Black and latino children are less likely to be taught by a qualified instructor and have access to the resources their white counterparts have. Michael Brown Jr. was an anomaly, he was one out of five graduates from his high school in a district where less than 50% of black males graduate. But the parents of those white children did not see the humanity in the Normandy district black teenagers; they could not fathom that there are black children who want to learn. To someone like Darren Wilson, he would blame the issue of underperforming minority schools to their “pre-gang culture that you see in inner cities” instead of an issue of systemic racism, that no one cares to fix.

Systemic racism is no longer just lynching, police brutality, crack versus cocaine. Racism manifests in the fallacious belief that minorities are taking away your spots and getting all of the scholarships, but white people receive 76% of all merit based scholarships, even though they represent 62% of student population. Systemic racism is this belief that minorities do not work as hard as you and affirmative action is harmful, I’m looking at you, Abigail Fisher. But 68% of the sons of the 1% work at their parents’ companies. Racism manifests in white sounding names receiving 50% more callbacks for jobs and black sounding names were 33% less likely to be responded to. Racism manifests in mainstream feminism, the denial of intersectionality. Racism manifests in a movie about ancient Egypt that features a white cast; racism manifests in Emma Stone playing the role of a part Asian-woman. Racism manifests in Dylann Roof being called a shooter and not accused of domestic terrorism. Racism manifests in screaming “black on black crime” but mainstream media never discusses the terror inflicted by white biker gangs.

Most white individuals are uncomfortable about discussing race or talking about their privilege. It is unbearable for them to be cognizant of their whiteness and the liberties it affords them; instead there are whines of reverse racism. White fragility manifests because no one wants to think that they are racist. Being a racist is synonymous to being the Beelzelbub, pure, unadulterated evil. But your white privilege is real; white privilege is not an insult, it is an assessment of insulating mechanisms in place that a person of color in your exact situation lacks. White privilege is as simple and shallow as having BB or CC cream for your skin tone.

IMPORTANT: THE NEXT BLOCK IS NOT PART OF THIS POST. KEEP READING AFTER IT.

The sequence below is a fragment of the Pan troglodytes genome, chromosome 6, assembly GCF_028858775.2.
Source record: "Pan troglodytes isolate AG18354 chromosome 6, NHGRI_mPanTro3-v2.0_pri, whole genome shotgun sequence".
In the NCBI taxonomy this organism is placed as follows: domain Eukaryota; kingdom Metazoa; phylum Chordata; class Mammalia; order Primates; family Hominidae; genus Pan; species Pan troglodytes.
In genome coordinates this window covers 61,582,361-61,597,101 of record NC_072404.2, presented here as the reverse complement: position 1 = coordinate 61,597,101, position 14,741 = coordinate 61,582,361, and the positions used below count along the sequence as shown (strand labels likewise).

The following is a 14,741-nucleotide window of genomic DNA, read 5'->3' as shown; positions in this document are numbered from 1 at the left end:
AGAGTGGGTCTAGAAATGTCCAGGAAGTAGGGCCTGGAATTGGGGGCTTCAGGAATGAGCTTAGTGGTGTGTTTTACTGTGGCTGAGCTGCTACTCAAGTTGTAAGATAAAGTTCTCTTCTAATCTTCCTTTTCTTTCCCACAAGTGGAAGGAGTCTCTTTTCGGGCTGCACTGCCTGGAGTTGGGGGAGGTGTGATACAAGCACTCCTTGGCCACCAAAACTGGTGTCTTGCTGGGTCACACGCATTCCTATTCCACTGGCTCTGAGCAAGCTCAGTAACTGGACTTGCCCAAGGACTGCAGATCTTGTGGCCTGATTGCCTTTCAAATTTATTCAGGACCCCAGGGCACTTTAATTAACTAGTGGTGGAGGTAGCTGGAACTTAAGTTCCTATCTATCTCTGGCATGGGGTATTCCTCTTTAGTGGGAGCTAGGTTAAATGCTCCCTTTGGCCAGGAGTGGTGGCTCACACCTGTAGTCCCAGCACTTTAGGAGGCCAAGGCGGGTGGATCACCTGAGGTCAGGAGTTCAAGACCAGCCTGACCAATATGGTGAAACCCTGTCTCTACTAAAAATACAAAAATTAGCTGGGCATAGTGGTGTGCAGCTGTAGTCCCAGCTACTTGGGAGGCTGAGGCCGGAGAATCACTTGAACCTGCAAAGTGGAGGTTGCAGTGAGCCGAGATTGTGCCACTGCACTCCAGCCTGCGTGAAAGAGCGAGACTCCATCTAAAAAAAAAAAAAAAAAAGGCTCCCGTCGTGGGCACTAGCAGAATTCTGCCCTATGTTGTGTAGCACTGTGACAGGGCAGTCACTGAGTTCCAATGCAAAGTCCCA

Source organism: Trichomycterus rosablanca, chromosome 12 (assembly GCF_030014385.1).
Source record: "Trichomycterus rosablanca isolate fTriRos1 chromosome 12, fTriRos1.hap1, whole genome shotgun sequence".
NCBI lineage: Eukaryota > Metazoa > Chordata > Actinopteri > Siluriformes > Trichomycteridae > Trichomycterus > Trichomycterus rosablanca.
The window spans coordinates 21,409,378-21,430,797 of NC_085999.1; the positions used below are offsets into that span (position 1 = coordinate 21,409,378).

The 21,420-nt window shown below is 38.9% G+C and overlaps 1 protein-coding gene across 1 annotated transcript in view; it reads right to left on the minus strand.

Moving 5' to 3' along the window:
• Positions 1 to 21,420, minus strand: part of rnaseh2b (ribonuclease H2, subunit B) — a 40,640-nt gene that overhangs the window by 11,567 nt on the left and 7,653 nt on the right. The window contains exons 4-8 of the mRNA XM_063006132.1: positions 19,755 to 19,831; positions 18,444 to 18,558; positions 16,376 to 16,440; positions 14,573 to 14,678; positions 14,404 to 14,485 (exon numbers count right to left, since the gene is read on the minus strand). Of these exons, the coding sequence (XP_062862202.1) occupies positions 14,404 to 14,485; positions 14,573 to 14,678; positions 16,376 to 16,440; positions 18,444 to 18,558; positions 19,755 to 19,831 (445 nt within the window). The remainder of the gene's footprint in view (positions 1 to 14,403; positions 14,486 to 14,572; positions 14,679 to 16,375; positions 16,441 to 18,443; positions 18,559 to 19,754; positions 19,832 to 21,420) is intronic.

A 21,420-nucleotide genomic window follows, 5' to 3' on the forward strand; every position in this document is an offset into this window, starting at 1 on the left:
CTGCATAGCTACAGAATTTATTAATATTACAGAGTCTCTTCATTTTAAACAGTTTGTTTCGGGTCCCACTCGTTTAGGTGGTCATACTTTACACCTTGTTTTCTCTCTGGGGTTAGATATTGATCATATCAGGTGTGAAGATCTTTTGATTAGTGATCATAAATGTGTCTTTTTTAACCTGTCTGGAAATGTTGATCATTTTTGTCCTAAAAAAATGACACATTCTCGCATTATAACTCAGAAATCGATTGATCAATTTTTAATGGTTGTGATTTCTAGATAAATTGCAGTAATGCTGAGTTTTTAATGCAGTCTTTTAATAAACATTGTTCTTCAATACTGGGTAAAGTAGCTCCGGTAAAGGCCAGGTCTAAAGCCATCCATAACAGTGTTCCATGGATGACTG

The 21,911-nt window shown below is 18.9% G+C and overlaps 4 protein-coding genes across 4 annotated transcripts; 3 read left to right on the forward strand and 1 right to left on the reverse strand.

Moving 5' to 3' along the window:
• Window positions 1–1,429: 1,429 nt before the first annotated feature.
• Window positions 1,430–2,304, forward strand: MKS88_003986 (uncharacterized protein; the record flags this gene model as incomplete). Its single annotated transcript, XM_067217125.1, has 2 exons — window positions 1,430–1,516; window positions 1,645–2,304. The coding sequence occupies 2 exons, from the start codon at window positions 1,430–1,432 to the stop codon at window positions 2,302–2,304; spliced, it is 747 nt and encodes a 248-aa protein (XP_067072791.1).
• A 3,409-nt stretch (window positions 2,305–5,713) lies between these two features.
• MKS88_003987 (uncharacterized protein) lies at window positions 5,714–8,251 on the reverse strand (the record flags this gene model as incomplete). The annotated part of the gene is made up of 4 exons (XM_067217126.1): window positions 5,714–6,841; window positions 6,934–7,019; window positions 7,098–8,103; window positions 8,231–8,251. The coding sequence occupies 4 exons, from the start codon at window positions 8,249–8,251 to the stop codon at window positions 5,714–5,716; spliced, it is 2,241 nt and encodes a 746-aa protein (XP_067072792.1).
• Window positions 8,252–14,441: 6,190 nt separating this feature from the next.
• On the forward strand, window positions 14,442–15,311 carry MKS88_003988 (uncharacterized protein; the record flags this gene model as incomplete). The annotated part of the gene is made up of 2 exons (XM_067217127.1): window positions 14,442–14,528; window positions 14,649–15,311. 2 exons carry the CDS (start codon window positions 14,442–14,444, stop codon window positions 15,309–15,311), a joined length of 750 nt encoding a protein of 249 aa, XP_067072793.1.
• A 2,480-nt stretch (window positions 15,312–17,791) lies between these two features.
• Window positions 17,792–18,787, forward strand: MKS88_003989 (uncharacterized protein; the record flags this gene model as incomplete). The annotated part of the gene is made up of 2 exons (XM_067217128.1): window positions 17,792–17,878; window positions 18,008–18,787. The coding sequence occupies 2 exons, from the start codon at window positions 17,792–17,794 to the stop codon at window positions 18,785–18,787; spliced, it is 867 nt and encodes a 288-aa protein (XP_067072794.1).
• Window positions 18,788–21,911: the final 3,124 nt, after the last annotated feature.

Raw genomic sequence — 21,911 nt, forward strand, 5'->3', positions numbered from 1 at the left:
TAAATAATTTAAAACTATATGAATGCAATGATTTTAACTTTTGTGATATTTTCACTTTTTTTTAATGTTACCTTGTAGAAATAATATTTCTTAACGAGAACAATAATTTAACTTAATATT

Wilson may never think about Michael Brown’s humanity; he may never think about the fact that Michael Brown stole a cigarillo but was still a good person, very much like how his mother was “loving” and “never wanted to hurt anyone.” But I charge all the white liberals, moderates, and conservatives who cry “it’s not always about race” to please think about my humanity and our collective experience. Please think about how mental health is undiagnosed in the minority community because even school-aged children are suspended for minor transgressions. Please think about how the lack of diagnosis, recognition, and treatment of PTSD in the minority community is why people end up in prison. Please think about the prison-industrial complex and why so many people are repeat offenders. Please think about Michael Brown Jr. who laid in the hot sun for four hours. Please think about Tamir Rice, the 12 year old who was shot for holding a toy gun. Please think about Sandra Bland, who was arrested for knowing her rights. If you can’t, refuse to try, or deny these inequities, I will have to think about your humanity.

Be on the right side of history. Be on the side of justice. Be someone who realizes that yes, this has everything to do with you and this is within your control.